8.4.15

Tuesday Topic: Low BG vs. Hallucinating – Is There Really A Difference?

Brain

I want to make it clear from the start – I’ve never taken a hallucinogen, or at least not that I can remember. I may not have enough street cred for this post to be valid, but after a rough morning battling my BG, I felt compelled to articulate a serious low blood sugar. For some reason – LSD came to mind. I’ll begin by describing this low BG experience so you can better understand.

As I’m laying in bed, the mattress seems to be hugging me with a deep embrace. I feel loved and calm – nothing could remove me from this pleasant slumber. My mind begins to wonder and my thoughts are powerful, colorful and ever probing into the darkest parts of my brain.Not once do I think they’re unnatural, in fact quite the contrary. I’m brilliant, creative and effortlessly solving the world’s problems.

Then a wave of anxiety comes over me. I question everything! I recall previous conversations with great detail and feel overwhelmed by insecurity. I’m not good enough – I sounded like an idiot last week during that lunch meeting – Did I really say that?????? The rational Amber pops back in and I take a moment to process my thoughts. I immediately move to mediation and affirmations, but not even with a TRUE intention could I calm the paranoid, anxiety ridden thoughts and feelings.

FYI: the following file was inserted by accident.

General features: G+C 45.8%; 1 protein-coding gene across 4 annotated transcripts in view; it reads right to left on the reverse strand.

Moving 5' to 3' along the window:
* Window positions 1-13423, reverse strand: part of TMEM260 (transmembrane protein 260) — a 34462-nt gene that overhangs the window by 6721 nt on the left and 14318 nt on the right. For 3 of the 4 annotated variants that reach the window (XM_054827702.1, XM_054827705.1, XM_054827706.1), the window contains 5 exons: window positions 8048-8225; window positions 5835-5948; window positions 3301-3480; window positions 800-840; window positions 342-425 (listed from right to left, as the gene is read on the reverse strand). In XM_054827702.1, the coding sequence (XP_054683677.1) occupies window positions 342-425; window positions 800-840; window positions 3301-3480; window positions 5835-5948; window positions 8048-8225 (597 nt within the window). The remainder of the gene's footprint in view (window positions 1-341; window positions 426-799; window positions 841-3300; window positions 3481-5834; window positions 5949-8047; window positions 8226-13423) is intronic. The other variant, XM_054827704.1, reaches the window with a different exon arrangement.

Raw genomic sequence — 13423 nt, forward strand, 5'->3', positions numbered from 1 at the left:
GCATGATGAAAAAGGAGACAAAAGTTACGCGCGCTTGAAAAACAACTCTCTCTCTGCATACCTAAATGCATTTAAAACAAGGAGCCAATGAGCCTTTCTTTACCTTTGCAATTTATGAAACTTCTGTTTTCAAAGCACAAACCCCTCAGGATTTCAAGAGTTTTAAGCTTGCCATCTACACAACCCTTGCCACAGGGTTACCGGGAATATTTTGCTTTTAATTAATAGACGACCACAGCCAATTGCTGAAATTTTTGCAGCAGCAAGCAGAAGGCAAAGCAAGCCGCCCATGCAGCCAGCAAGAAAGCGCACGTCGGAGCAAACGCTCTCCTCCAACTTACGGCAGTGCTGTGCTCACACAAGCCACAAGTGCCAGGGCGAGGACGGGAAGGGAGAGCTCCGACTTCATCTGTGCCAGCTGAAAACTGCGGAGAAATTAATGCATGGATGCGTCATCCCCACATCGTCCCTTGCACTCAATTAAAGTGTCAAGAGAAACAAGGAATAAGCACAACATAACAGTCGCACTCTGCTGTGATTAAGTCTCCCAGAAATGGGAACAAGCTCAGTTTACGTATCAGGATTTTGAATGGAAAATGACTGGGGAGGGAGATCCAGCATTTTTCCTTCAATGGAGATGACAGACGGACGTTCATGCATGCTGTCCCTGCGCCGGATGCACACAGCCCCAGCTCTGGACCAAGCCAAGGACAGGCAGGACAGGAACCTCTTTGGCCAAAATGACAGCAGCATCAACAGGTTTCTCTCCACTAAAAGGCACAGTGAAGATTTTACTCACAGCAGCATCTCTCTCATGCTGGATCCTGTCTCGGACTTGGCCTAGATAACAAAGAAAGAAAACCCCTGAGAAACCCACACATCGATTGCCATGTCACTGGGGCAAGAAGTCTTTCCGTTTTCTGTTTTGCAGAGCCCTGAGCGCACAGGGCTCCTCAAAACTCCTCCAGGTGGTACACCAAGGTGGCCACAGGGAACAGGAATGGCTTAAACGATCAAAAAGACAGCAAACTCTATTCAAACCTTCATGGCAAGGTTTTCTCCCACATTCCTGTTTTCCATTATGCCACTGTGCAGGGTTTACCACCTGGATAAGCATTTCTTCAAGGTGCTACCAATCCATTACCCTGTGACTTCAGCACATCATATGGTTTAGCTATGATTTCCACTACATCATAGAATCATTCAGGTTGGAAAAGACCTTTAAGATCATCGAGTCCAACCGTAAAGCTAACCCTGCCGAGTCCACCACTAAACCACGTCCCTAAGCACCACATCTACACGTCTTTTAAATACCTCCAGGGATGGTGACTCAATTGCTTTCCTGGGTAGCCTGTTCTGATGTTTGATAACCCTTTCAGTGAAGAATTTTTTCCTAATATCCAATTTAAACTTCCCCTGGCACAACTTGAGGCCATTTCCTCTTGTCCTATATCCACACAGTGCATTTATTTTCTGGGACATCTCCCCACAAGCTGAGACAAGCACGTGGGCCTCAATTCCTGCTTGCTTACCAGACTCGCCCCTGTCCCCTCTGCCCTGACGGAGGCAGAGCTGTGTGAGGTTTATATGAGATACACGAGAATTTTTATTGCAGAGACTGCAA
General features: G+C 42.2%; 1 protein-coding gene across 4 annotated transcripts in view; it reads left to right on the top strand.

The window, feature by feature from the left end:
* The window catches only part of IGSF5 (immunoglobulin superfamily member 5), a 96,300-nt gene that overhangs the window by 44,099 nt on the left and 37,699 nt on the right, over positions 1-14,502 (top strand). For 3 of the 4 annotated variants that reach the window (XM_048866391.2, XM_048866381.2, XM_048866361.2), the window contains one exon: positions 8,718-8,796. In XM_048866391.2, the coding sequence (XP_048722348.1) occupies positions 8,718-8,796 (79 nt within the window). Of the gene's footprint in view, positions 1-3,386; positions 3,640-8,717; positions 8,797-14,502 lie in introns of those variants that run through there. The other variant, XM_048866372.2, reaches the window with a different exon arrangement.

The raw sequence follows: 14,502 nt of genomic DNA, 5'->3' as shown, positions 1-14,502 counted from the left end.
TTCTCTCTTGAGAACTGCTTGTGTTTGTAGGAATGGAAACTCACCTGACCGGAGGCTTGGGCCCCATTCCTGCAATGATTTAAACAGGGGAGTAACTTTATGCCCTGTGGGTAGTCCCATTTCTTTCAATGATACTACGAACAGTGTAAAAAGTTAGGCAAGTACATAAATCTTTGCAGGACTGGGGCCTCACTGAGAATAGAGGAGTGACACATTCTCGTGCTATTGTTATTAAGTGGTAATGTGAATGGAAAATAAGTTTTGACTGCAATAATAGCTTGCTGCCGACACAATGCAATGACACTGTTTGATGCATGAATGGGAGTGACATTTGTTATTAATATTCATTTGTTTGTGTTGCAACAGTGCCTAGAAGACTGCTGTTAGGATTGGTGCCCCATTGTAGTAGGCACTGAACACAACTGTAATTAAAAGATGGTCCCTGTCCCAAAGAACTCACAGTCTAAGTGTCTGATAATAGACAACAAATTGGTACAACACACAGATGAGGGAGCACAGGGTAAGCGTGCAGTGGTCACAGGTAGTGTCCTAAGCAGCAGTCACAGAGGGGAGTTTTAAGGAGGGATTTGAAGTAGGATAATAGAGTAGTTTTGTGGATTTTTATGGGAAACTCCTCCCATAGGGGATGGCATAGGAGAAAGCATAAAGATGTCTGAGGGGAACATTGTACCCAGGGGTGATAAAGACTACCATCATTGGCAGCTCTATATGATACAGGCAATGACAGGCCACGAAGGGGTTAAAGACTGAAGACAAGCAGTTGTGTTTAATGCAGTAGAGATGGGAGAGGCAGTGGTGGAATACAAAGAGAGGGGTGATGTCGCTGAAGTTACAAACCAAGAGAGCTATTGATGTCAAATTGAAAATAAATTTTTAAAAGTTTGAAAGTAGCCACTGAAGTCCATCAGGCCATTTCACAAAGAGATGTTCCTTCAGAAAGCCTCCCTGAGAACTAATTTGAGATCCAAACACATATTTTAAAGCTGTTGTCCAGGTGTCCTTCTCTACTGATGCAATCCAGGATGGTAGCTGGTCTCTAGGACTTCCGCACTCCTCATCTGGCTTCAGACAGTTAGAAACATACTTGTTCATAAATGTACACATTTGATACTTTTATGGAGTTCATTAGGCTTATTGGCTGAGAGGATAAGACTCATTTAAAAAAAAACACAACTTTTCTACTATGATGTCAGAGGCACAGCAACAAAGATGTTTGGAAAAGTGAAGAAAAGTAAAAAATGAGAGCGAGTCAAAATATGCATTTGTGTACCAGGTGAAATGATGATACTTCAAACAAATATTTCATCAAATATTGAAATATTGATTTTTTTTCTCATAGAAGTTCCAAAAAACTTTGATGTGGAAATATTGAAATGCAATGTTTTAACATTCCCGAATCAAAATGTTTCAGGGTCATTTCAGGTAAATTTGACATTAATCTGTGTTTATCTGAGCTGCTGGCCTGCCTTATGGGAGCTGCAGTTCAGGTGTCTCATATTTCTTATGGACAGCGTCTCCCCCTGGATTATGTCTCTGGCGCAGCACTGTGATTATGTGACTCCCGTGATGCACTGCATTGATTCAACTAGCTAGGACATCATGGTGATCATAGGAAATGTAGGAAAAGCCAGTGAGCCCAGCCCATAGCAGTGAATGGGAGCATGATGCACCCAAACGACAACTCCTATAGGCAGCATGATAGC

Something wakes me unexpectedly and I’m familiar with this feeling of low BG now that I’m awake. I stumble to the restroom and test – BG is 44. I consume my current “go-to” juice – blueberry & pomegranate and head back to bed. I actually take an Aleve as well because I have a sneaking suspicion my low BG will spark a wicked headache.

My BG continues to tank throughout the day. I’m fully aware that my sudden shift in hormones overnight was the culprit and I hadn’t adjusted my Lantus. I spend a good portion of the day in bed – somewhat angry, but determined to not let the experience bring me down. Once my brain was functioning at at least 62%, I grab my computer and begin sharing this story.

Back to LSD and why I believe low BGs can rival it’s effects on the psyche. According to Wikipedia, LSD is well known for its psychological effects – which can include altered thinking processes, closed- and open-eye visuals, synesthesia, an altered sense of time, spiritual experiences and can have acute adverse psychiatric reactions such as anxiety, paranoia and delusions. I’m no rocket scientist, but Wikipedia’s description is exactly what I just shared with you.

A few hours after this post is published, I’m heading into my endocrinologist’s office. I can’t wait to pick his brain as to what is actually taking place and why the thoughts are so lucid and powerful. Will he have any idea since he’s not a T1D and will I sound like a lunatic describing my recent experience referencing LSD? Not sure, but I’ll keep you posted.

Amber Clour was born and raised in Norman, Oklahoma. 21 days after her eighth birthday, she was rushed to Children’s Hospital where she spent two weeks learning how to live life with Type 1 diabetes. She has embraced the thought of being a #walkingscienceproject and hopes to score an A+ for her efforts to maintain a stable BG while living life to the fullest - whatever that means.